Linguistics 105 * Words and Sounds
Lecture Number One
A Survey of Linguistics



Why Linguistics is Important

A. Philosophical Concerns
1. The Innateness Hypothesis (Descartes) Why does only one species possess speech? Is it because that species is qualitatively different from other species, not another species but another kind of species? If so, that species is like God, apart from all other animals. Like God, it has special responsibilities.

2. The nature of the mind (conceptual categories and mental processes) How do we mean? What is meaning? How is it related to speech?

(1) fast car _______s fast
fast typist _______s fast
fast road _______? fast
fast buck _______? fast

(2) an occasional sailor walked by

(3) a criminal lawyer
a moral philosopher
a civil engineer

3. Summary: Semantics is the study of types of mental categories; how semantic categories are related to linguistic categories (words, sentences); how all are interrelated to produce the human mind.

B. Psychological Concerns: Can we prove innateness?

1. Tests for Innateness

No history of development
Predisposition in the species
No variation in the species
Physiological correlates

2. First- and Second-Language Acquisition

LANGUAGE LEARNABILITY. How do children master such a complex system as language in such a short period of time (between two and six years of age)? If they learn by repetition, why do they say things they have never heard?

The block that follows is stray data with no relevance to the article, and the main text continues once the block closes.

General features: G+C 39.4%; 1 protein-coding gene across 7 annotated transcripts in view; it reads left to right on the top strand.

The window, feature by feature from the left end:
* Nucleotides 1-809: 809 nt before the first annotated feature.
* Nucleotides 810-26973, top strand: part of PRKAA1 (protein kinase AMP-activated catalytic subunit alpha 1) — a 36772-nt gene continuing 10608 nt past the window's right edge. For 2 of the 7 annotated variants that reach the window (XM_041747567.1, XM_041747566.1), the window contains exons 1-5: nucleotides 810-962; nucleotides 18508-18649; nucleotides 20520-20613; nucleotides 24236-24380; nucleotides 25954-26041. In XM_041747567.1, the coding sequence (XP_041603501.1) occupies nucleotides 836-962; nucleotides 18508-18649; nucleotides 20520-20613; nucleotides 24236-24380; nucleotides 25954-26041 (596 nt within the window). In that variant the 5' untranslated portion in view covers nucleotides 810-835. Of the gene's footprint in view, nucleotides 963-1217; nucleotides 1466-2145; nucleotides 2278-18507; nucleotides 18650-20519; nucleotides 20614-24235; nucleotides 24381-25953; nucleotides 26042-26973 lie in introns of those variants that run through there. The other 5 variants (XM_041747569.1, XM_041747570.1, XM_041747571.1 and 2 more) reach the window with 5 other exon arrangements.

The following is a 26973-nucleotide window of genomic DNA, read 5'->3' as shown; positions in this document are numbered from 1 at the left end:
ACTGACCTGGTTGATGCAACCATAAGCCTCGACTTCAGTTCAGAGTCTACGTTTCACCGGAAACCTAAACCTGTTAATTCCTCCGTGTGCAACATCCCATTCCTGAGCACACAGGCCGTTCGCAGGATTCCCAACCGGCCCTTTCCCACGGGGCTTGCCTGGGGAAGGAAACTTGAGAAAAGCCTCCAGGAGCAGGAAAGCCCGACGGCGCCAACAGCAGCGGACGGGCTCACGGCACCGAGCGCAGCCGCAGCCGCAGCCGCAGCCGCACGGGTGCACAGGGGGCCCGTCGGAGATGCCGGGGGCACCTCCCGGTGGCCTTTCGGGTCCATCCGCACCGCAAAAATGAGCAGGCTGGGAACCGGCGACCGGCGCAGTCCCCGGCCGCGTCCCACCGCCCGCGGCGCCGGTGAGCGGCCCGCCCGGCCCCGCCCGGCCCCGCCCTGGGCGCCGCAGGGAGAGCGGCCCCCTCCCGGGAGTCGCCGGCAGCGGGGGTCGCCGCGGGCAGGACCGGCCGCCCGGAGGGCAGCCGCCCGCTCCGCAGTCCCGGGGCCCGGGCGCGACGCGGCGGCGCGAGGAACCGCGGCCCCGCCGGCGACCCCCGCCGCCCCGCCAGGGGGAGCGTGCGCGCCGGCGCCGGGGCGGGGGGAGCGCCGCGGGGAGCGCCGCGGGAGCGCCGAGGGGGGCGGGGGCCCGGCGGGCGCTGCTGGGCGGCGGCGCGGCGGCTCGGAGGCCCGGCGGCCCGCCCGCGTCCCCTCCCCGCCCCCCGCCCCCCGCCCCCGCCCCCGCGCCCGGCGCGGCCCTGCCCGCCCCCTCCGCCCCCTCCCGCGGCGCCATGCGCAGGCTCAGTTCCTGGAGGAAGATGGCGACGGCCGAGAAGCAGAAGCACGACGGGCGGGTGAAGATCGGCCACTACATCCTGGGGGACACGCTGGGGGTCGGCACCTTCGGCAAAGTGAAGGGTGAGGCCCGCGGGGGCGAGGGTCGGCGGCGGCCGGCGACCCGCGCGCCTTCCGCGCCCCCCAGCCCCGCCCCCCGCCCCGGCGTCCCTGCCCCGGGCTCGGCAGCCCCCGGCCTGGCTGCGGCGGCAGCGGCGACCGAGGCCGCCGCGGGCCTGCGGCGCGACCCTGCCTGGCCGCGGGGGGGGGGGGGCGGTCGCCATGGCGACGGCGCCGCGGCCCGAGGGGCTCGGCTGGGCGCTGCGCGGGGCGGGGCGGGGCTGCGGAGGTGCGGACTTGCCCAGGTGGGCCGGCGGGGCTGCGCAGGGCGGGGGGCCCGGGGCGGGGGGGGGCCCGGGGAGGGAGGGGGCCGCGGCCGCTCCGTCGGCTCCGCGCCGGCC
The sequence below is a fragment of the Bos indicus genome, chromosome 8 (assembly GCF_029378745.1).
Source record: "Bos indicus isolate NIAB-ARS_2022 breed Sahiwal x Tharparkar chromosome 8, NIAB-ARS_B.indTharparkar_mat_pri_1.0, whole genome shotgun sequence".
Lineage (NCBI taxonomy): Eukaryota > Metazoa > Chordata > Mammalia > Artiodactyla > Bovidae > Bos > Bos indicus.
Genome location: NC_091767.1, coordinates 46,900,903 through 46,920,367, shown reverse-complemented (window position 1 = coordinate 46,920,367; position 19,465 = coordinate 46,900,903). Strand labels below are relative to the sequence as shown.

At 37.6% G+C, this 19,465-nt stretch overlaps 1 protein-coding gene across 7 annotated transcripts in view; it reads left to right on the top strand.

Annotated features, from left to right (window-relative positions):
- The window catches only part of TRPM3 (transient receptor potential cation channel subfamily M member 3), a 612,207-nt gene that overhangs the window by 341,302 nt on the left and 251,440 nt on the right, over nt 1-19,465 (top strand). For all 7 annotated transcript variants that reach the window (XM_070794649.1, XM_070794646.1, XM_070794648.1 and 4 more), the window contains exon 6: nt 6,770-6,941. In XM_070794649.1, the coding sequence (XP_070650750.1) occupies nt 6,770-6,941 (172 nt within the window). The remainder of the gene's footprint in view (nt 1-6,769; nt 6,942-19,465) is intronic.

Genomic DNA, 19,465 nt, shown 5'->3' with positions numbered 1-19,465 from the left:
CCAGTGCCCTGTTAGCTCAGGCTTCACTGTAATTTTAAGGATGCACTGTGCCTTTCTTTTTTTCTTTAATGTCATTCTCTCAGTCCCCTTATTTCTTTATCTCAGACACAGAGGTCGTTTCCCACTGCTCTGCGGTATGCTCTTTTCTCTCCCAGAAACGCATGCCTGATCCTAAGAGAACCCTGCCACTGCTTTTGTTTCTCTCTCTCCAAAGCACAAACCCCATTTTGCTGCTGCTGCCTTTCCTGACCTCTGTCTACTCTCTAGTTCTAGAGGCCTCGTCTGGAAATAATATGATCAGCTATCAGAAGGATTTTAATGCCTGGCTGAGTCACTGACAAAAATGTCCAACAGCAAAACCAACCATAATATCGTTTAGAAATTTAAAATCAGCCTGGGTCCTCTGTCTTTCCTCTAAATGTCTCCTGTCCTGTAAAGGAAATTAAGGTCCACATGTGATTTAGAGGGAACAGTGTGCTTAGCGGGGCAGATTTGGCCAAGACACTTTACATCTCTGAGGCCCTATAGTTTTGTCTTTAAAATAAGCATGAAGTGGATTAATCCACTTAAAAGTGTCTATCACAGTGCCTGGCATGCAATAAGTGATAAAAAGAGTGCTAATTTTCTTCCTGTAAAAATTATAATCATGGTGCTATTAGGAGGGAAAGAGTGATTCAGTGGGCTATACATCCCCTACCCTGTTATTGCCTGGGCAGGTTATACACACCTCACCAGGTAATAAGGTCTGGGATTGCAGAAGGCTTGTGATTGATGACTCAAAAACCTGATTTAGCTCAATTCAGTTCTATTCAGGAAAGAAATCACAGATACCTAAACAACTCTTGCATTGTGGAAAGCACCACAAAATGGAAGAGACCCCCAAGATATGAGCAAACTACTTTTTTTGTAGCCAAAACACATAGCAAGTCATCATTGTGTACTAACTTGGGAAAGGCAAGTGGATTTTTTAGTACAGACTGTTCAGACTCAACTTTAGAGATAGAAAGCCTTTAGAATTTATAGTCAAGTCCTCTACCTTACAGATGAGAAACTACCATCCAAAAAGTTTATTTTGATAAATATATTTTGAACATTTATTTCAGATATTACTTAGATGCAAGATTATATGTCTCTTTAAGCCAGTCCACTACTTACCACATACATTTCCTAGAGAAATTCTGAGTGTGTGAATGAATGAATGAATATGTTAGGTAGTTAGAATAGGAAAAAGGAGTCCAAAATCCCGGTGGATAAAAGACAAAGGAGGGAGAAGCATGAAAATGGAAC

Error Never
daddy go? *Is daddy?
mommy cookie? *Is that, *that mommy's?
good doggie *You are, *are a, *a good

ANIMAL COMMUNICATION. Can only humans learn to speak? If so, why? Chimpanzees share almost 99% of their genes with humans. Shouldn't they be able to speak in some language?

3. Language Processing
SPEECH ERRORS. Why do we make the kinds of errors in speaking that we do and not others which are logically just as possible. Do speech errors tell us something about why humans can speak?

Error Target
He was turking Talkish talking Turkish
Bucknell Universary Bucknell University
Work is the curse of the
drinking man
Drinking is the curse of the
working man

4. Neurolinguistics
HEMISPHERIC SPECIALIZATION. Where and how is the language faculty controlled in the brain? Is there a language area which accounts genetically for innateness? Are linguistic universals inherited like handedness? 98% of us maintain language processing areas in the left hemisphere, which also controls the right side of the body. SPEECH THERAPY (dyslexia, aphasiology) should reveal the breakdown of language facility along componential boundaries.

4. Summary: Psycholinguistics examines speech performance to provide insight into which species can speak, how they do so, and how language is learned, stored and processed. It explores the ontology of language in the brain to determine the relation of language and the mind.

C. Sociological Interest: Basis of Culture, Society, and Political Power

1. The Nature of Culture and Society

LINGUISTIC RELATIVITY. Do linguistic structures affect cognitive structures, the way we think, the way we perceive the world (Von Humboldt, Whorf, Sapir meet Berlin & Kay)? Do people speaking languages with fewer words for color perceive fewer colors? To what extent does cultural context determine language?